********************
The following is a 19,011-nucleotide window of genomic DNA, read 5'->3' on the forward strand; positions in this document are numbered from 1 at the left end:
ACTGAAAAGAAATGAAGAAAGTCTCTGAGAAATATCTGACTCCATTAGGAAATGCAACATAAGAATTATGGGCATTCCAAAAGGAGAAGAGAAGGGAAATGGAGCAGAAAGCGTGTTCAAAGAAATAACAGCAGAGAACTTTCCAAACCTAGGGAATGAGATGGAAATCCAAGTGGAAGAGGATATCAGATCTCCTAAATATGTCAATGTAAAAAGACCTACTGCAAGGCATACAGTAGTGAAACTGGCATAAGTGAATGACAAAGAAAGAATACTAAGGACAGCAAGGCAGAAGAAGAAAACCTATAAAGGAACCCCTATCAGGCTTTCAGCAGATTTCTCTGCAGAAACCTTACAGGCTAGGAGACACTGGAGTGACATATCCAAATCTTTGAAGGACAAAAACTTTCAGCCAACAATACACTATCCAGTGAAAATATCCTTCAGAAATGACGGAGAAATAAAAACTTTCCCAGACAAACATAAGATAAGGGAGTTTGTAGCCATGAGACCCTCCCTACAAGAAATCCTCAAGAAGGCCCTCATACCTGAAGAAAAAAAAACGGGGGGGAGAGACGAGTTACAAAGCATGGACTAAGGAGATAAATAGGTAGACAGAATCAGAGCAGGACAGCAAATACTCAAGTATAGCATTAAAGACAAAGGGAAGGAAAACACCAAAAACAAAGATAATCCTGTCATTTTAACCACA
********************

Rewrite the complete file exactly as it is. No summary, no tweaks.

The following is a 19,011-nucleotide window of genomic DNA, read 5'->3' on the forward strand; positions in this document are numbered from 1 at the left end:
ACTGAAAAGAAATGAAGAAAGTCTCTGAGAAATATCTGACTCCATTAGGAAATGCAACATAAGAATTATGGGCATTCCAAAAGGAGAAGAGAAGGGAAATGGAGCAGAAAGCGTGTTCAAAGAAATAACAGCAGAGAACTTTCCAAACCTAGGGAATGAGATGGAAATCCAAGTGGAAGAGGATATCAGATCTCCTAAATATGTCAATGTAAAAAGACCTACTGCAAGGCATACAGTAGTGAAACTGGCATAAGTGAATGACAAAGAAAGAATACTAAGGACAGCAAGGCAGAAGAAGAAAACCTATAAAGGAACCCCTATCAGGCTTTCAGCAGATTTCTCTGCAGAAACCTTACAGGCTAGGAGACACTGGAGTGACATATCCAAATCTTTGAAGGACAAAAACTTTCAGCCAACAATACACTATCCAGTGAAAATATCCTTCAGAAATGACGGAGAAATAAAAACTTTCCCAGACAAACATAAGATAAGGGAGTTTGTAGCCATGAGACCCTCCCTACAAGAAATCCTCAAGAAGGCCCTCATACCTGAAGAAAAAAAAACGGGGGGGAGAGACGAGTTACAAAGCATGGACTAAGGAGATAAATAGGTAGACAGAATCAGAGCAGGACAGCAAATACTCAAGTATAGCATTAAAGACAAAGGGAAGGAAAACACCAAAAACAAAGATAATCCTGTCATTTTAACCACA